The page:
Virtual Search and Rescue

A new simulation game tries to show firefighters the advantages of properly using a thermal imaging camera to locate victims.

Ladder Company 10. I have a two-story apartment building: Confirmed fire with multiple entrapment second floor. I need you to gain access through the second floor window Side B bravo and initiate search.

You are Fire Capt. Johns. Your fire chief has just radio-relayed your orders. You ascend a ladder to the second floor, carrying more than 50 pounds of equipment with Probational Officer Ed in tow. You break open a locked window and enter a room that feels like a furnace. A smoke-filled, gloomy haze blankets the limited vision your respirator mask allows. How can you hope to locate the victims in this smoke and heat?

Last May, MSA presented this scenario when it unveiled a video game simulator titled "Firefighter Challenge: Thermal Response," at the annual Fire Department Instructors Conference in Indianapolis. Developed in partnership with Sim Ops Studios, a company whose mission is to use video game technology to deliver cutting-edge training simulations for emergency responders, the video game was created to market MSA's Evolution® 5200 Thermal Imaging Camera (TIC) and demonstrate its proper use to firefighters.

Firefighters often use TICs, which employ a type of infrared imaging on a monochromatic display, to see through smoke and locate trapped victims and fire hotspots. TICs were originally developed for military use during the Korean War and began to slowly migrate into industrial applications in the 1990s. Another example of industrial use is in building construction, where technicians use TICs to identify and eliminate heat leaks in cooling and heating systems.

The Objective
Similar in maneuverability to the famed computer game Doom, the MSA simulation is presented in a first-person-shooter perspective. The player must ascend a two-story ladder, break through the locked window of a burning apartment, and, before running out of air, find and rescue victims and locate the source of the fire.

Susie Sapsara, manager of eMarketing at MSA, said since the game's introduction, it has been played more than 25,000 times by many firefighters across the country, the majority of whom have responded positively to the game. "The overwhelming response was how realistic it is. They couldn't say enough about how real the experience felt to them. Their least favorite part of the game was that it was over. They wanted more," she said.

A quick glance at the game's Top 50 Scores list, available online at www.msafire.com, confirms the range of fire departments whose personnel have played the game. The list extends as far south as the Red River Army Depot Fire Department in New Boston, Texas, and up to the Parkland County Fire Department (PCFD) in Alberta, Canada.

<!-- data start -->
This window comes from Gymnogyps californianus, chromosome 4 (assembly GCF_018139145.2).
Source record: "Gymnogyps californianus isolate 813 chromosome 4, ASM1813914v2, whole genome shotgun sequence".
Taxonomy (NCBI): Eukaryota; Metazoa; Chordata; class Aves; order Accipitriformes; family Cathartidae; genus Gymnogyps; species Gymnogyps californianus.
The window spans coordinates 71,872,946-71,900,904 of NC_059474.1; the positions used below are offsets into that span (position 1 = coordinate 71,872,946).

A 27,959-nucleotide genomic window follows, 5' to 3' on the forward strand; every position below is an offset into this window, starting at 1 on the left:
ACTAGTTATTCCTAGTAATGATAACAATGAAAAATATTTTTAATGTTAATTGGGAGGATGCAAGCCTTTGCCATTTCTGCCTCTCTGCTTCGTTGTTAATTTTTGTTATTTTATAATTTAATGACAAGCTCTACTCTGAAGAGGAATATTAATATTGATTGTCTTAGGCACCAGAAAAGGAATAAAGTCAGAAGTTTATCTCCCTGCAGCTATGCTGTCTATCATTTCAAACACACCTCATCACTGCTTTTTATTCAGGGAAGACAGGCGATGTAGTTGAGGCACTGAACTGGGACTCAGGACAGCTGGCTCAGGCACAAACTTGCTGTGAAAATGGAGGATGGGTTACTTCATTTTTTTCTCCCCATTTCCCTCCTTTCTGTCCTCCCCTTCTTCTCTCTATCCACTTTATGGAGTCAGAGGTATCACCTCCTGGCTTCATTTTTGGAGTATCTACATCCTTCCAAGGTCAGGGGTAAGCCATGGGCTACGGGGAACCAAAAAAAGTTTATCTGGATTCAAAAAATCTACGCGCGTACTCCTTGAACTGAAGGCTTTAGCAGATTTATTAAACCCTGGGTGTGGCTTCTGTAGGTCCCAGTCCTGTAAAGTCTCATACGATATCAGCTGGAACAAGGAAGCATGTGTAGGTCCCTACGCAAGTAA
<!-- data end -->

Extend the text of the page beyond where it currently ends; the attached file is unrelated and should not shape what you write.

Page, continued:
PCFD Lt. Brendan Blazeiko currently holds a top 50 score. Based on his experience in the field, he said he felt it was a good training tool for rookie firefighters. "I thought the graphics were very realistic. I would definitely recommend it to others. It's a good way to show them what to expect before actually putting them in there," he said.

Behind the Simulation
Shanna Tellerman, chief executive officer at Sim Ops Studios, said the game grew from the experience gained, while still part of Carnegie Mellon University's Technology Center, by collaborating with the New York Fire Department in the creation of its first instructor-based prototype simulator, titled Hazmat Hotzone. With the eager international interest this prototype attracted, a separate company was formed that began seeking out further uses for this technology, leading to the collaboration with MSA. "Ultimately, they came to us and said, 'We have this idea we've been wanting to do for a long time about a game that would show the way our thermal imaging camera works.' We had a lot of experience working in games and working with firefighters, and creating these virtual training experiences, so it was kind of a natural fit," she said.

A newer version of the game has been released that randomly changes the number of victims and their location, as well as the location of the fire, each time the game is played. Also, Sapsara said there are plans to develop similar training simulations for other products. "We're going to really be looking to leverage that technology, not just for thermal imaging, but for a lot of our products. We're moving toward a more 3D-realistic type of environment for training purposes and things like that," she said.

Sim Ops Studios has also continued to develop other uses for its technology. Currently, the company has a subscription-based training service titled "Sim Ops Academy," available at www.simopsstudios.com, which provides different hazmat emergency scenarios and tracks users' progress as they complete them.

This column appeared in the December 2006 issue of Occupational Health & Safety.

This article originally appeared in the December 2006 issue of Occupational Health & Safety.

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